The man responsible for organising the 2013 Africa Cup of Nations in South Africa says that filling stadiums is his main priority.
Appointed last week, Mvuzo Mbebe outlined his vision on Thursday.
"Our priority number one is full stadiums, full stadiums, full stadiums," said the chief executive of the local organising committee.
Low attendances for games not involving the hosts have long been a problem at Nations Cup tournaments.
At this year's finals in Equatorial Guinea and Gabon, organisers handed out free tickets for certain matches to try to avoid the unwanted sight of swathes of empty seats.
Mbebe believes that such a problem can be avoided by effective marketing and the presence of a variety of different African communities in South Africa.
"As a principle, we must make sure our tickets are secure but affordable," he told BBC Sport.
"That to us is going to be the main drive over the next nine months, so that the South African public and the African continent can understand how to get tickets and go to the stadiums. We think that is critical.
"The other advantage we have that we have quite a number of people from various African countries here so we are not just relying on South Africans to fill the stadium but those from the continent themselves."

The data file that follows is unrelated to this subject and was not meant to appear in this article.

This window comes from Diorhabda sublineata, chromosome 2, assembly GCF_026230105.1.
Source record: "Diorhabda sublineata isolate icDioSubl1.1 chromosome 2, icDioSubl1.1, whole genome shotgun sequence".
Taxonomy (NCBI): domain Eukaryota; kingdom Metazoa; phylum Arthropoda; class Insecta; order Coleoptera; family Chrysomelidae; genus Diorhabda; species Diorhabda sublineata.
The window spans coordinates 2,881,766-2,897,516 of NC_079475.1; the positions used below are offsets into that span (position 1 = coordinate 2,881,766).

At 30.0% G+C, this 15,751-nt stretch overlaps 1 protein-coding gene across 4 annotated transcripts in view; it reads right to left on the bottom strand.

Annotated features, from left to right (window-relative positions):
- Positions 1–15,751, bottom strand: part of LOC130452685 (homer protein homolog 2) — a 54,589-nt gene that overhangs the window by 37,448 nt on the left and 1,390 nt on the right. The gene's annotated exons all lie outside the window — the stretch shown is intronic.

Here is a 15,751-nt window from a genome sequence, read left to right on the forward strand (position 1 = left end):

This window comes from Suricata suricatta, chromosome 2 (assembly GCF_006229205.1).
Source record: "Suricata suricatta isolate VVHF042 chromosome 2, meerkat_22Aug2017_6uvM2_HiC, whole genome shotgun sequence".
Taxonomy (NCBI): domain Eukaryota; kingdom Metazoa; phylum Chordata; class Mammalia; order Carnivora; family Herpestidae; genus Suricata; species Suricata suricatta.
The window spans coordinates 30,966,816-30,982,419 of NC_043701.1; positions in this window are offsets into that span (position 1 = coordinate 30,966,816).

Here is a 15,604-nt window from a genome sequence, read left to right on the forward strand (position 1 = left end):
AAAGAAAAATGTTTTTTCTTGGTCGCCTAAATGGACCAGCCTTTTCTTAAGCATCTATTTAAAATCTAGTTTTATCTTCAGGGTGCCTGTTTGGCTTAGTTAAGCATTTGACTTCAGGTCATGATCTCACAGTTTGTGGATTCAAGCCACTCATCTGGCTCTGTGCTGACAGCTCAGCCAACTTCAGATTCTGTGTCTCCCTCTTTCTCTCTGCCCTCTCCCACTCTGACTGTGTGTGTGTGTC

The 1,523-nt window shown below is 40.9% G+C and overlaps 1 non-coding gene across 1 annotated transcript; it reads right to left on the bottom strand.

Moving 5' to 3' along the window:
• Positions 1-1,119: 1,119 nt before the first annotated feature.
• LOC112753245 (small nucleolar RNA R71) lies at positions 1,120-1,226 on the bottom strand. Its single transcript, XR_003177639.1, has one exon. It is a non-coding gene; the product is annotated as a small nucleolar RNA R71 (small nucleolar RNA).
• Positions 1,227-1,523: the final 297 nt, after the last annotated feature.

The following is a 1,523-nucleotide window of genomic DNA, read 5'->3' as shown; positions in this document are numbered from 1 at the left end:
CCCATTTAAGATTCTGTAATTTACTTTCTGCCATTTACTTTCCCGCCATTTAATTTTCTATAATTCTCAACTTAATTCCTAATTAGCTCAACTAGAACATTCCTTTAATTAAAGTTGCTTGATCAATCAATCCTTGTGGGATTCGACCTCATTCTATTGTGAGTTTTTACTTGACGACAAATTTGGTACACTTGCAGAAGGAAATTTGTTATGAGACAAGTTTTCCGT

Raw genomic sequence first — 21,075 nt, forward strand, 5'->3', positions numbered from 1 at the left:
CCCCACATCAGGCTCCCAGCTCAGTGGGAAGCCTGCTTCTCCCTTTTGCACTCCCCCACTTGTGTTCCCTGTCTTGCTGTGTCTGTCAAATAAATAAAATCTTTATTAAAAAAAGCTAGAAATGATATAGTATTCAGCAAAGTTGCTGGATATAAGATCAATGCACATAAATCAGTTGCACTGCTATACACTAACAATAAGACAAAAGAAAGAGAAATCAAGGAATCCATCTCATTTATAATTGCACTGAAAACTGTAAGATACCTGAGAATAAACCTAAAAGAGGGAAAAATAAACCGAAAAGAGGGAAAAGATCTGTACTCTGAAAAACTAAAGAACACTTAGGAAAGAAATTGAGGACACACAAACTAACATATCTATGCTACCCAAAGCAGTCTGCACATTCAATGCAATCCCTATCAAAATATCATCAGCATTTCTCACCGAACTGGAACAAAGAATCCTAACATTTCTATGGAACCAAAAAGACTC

South Africa, which became the first African country to host the World Cup in 2010, took over the organisation of next January's finals when it became clear that battle-scarred Libya could no longer host.
Despite this decision being taken six months ago, the host cities for next year's tournament have still to be decided.
Local organisers have asked all cities that wish to host matches to present their bid on 23 March.
"The process is that the cities are supposed to present to us by the end of next week, and then the following week we should finalise which stadiums we will use," Mbebe explained.
"The Confederation of African Football (Caf) is coming for a visit between 1-4 April, when we will finalise those host cities - and then the announcement will be made on 3 April when we do the official launch."
At a news conference in Johannesburg on Thursday morning, Mbebe said that South Africa was considering the unusual step of having seven venues - using four stadiums for group games and three separate grounds for the quarter-finals onwards.
The CEO also said that organisers would focus primarily on using stadiums built for the 2010 World Cup, putting Johannesburg, Cape Town, Durban, Polokwane, Nelspruit and Port Elizabeth in the running.
Other plans for the tournament include a trophy tour from last month's new African champions Zambia down to South Africa, as organisers try to whip up interest for a tournament that they say "will not sell itself".
In the terms of the agreement made with Libya and approved by Caf, the North African nation will host the 2017 finals, which was initially awarded to South Africa.